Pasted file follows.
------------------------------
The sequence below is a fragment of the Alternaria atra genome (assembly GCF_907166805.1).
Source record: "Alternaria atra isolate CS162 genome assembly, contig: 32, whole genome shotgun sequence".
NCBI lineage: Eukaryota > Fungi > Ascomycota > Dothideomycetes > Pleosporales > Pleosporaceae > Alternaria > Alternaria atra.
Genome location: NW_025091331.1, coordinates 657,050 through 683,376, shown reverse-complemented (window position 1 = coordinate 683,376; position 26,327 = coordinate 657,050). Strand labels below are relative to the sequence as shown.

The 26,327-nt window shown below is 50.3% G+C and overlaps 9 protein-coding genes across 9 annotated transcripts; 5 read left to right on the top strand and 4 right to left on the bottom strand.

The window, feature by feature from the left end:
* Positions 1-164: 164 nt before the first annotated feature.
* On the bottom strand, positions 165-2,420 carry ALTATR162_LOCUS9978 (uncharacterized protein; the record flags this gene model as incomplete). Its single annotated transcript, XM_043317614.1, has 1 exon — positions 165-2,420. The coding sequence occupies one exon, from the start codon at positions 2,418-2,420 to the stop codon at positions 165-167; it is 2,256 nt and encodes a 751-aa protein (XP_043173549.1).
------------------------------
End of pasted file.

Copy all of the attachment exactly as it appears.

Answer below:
The sequence below is a fragment of the Alternaria atra genome (assembly GCF_907166805.1).
Source record: "Alternaria atra isolate CS162 genome assembly, contig: 32, whole genome shotgun sequence".
NCBI lineage: Eukaryota > Fungi > Ascomycota > Dothideomycetes > Pleosporales > Pleosporaceae > Alternaria > Alternaria atra.
Genome location: NW_025091331.1, coordinates 657,050 through 683,376, shown reverse-complemented (window position 1 = coordinate 683,376; position 26,327 = coordinate 657,050). Strand labels below are relative to the sequence as shown.

The 26,327-nt window shown below is 50.3% G+C and overlaps 9 protein-coding genes across 9 annotated transcripts; 5 read left to right on the top strand and 4 right to left on the bottom strand.

The window, feature by feature from the left end:
* Positions 1-164: 164 nt before the first annotated feature.
* On the bottom strand, positions 165-2,420 carry ALTATR162_LOCUS9978 (uncharacterized protein; the record flags this gene model as incomplete). Its single annotated transcript, XM_043317614.1, has 1 exon — positions 165-2,420. The coding sequence occupies one exon, from the start codon at positions 2,418-2,420 to the stop codon at positions 165-167; it is 2,256 nt and encodes a 751-aa protein (XP_043173549.1).